It’s Not All About the Gift Wrap

 

So often we encounter quilts that are just stunning, I mean…AMAZING.  The bling incorporated into the design, the ribbons we see hanging from them; it makes us want to run and hide.  But believe it or not often it’s those quilts that don’t “sparkle” or haven’t won awards that are priceless.

It’s not always about the “gift wrap”.  Some of my most precious quilts are the ones that are utility quilts, or ones that I have created for those I love; not designs I made in order improve my quilting professionally.   For example the quilt shown below was a project for a dear friend who, at the time, was battling cancer.  There was no bling, or specialty fabric used, on the contrary, the emotional aspect of this quilt outweighed any materialistic part of this design by leaps and bounds.

Let’s also consider quilts that we receive as gifts.  My sister-in-law, Judy, who is kind enough to travel with me to shows (I’m sure many of you will recognize her in the picture below) made me that awesome quilt.  Now, I’m not insinuating Judy isn’t talented, my point is that this quilt wasn’t produced with all the bells and whistles seen at quilts shows, on blogs, etc.  Judy wasn’t “gift wrapping” her design so those in quilting community would rave about her talent.  No, this priceless piece was made just for me, and trust me this quilt and I bond every night on the couch (or taken on the road with me to shows).

The quilt displayed below was a gift my dear friend Mandy sent to me.  I was completely shocked to receive this beautiful quilt, as it was sent with the intentions of giving me a little “pick me up”.  Her mission was accomplished and she won the award for kindness and friendship!

So let’s face it, we can admire those talented quilters surrounding us. Fellow quilters that encourage us to better our techniques and push our creativity to another level are individuals we should respect.  BUT it isn’t always about the “gift wrapped” quilts.  Quite often it is those “silent” designs that in our hearts have ribbons pinned to them, and are wrapped with love; those are the quilts that truly matter.

Do you have a quilt that didn’t amazing “gift wrap” but mean a lot, or did you give a quilt that wasn’t all about the gift wrap? I’d love to hear your story!

10 thoughts on “It’s Not All About the Gift Wrap

  1. I have a quilt that my grandmother made. It’s not a pretty quilt. It’s granny squares made up of all sorts of colors and fabric types. More often than not, she utilized used clothing as her fabric for quilts! Also, the binding is where you wrap the fabric from the back around to the front and sew it down, not the neat separate binding that is favored today. I have repaired holes in this quilt from where the fabric has worn or tore. It’s one that I snuggle with on the couch, and if dog hair gets on it, it’s alright. My grandmother made quilts to be used, not put in a museum, and I think of her every time I touch it. What better gift?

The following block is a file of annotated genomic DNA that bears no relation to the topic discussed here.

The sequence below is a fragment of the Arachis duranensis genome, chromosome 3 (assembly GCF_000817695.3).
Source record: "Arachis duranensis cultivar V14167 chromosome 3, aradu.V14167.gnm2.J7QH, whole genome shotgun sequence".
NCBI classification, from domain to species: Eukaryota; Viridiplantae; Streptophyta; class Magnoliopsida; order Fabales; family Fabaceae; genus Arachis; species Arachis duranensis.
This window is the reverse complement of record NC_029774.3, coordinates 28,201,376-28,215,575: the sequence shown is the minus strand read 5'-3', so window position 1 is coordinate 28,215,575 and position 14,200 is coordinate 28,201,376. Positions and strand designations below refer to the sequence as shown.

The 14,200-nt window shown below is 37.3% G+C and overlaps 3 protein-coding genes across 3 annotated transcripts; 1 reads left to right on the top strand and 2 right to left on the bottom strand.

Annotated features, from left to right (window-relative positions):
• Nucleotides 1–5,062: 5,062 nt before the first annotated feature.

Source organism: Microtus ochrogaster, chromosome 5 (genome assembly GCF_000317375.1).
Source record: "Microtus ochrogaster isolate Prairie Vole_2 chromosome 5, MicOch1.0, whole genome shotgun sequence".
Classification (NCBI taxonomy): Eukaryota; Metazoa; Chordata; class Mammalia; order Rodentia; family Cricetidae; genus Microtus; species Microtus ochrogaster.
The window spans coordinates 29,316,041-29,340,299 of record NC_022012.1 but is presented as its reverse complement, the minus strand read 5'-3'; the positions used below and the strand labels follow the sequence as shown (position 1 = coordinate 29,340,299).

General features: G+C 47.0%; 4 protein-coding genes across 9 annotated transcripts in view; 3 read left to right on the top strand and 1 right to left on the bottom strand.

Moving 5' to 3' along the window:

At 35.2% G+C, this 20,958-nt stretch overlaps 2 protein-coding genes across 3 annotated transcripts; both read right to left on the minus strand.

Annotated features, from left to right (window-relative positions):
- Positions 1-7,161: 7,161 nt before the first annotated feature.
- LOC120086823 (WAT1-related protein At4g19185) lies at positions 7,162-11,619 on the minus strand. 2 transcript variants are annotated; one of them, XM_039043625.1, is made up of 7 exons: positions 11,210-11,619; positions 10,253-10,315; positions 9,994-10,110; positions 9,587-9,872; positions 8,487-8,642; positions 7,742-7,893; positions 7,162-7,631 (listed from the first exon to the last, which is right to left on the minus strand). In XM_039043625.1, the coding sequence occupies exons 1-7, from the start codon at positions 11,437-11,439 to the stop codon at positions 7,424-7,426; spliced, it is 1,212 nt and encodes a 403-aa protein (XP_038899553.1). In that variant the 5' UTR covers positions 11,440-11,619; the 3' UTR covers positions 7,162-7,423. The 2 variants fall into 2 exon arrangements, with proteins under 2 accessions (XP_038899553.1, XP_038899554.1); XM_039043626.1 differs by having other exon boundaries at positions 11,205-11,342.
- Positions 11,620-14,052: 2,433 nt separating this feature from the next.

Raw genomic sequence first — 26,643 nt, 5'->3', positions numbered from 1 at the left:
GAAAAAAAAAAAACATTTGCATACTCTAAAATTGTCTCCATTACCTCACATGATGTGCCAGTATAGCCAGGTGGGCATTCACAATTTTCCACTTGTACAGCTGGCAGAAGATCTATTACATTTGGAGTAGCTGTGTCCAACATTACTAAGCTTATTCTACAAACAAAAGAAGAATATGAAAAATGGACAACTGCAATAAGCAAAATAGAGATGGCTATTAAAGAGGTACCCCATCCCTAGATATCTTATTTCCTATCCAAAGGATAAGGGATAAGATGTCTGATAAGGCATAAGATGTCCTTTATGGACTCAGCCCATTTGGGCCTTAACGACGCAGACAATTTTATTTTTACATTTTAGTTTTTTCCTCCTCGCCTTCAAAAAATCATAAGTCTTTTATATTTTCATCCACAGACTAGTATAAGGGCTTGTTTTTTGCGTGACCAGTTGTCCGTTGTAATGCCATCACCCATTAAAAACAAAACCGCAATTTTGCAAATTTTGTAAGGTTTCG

2. I have a quilt made by my great-great grandmother that reminds me how quilting has changed over the years. My mother has the treadle sewing machine she pieced it with. I see all the tiny hand quilted stitches done in the evenings to relax as it turned dark and by lantern light as my mother played by her feet. The batting is other fabric scraps and feed sacks sewn together to create a layer of warmth on cold Indiana nights. Often, I wonder about the actual pieces….were they her blouses like the ones I see in her old black and white pictures? Or repurposed bedding and linens? No amount of money or prestige could replace my family heirloom!

  3. Yes, when I first started quilting my dad was diagnosed with parkinsons. His mom quilted and my dad has talked fondly of her quilts for years. I decided to make a huge dresden and make it look like an award ribbon (which his dad won tons of those in pony pulling contests). On each of the ‘ribbons’ had streaming from the award ribbon/dresden I put all the nicknames we have used for him over the years. The center ribbon had #1 Dad on it. When I look at the quilting I put on it, I cringe (it is so bad!). But it is a treasure to him and you would think it was the most beautiful quilt he has ever seen!! With all of the fatigue he battles he will not let the quilt stay downstairs during the day (so the grandchildren won’t be able to get anything on it!)! He has thanked me many times over for what looks like a pitiful effort on my part!

  4. You are all so lucky to have quilters in the family, especially from older generations. Most Australians do not. I’m on the other side of the coin where I have made a memory quilt for a teacher whose mother died and I used the mother’s clothing to make a quilt, including the last pair of trousers she wore which were white polkadots on black. It was nerve-racking knowing that I couldn’t buy more fabric (or stuff it up). I created a lap quilt with diamond shaped patches. The fabrics weren’t colour co-ordinated of course. They were all solid fabrics except for the trousers. It wasn’t quilt show worthy but judging by the look on the teacher’s face, it was going to be priceless life long gift for her.

  5. When the receptionist at our law firm was diagnosed with what turned out to be terminal cancer, I made a simple floral quilt for her and EACH and EVERY ONE of the people at the firm, including attorneys who had never held a needle in their lives, help stitch the binding on B’s quilt. The #1 attorney who presented it to her was in tears when he explained to her how all of us had stitched our prayers into her quilt. Reminded me once again to NEVER underestimate the power of our quilt making process.

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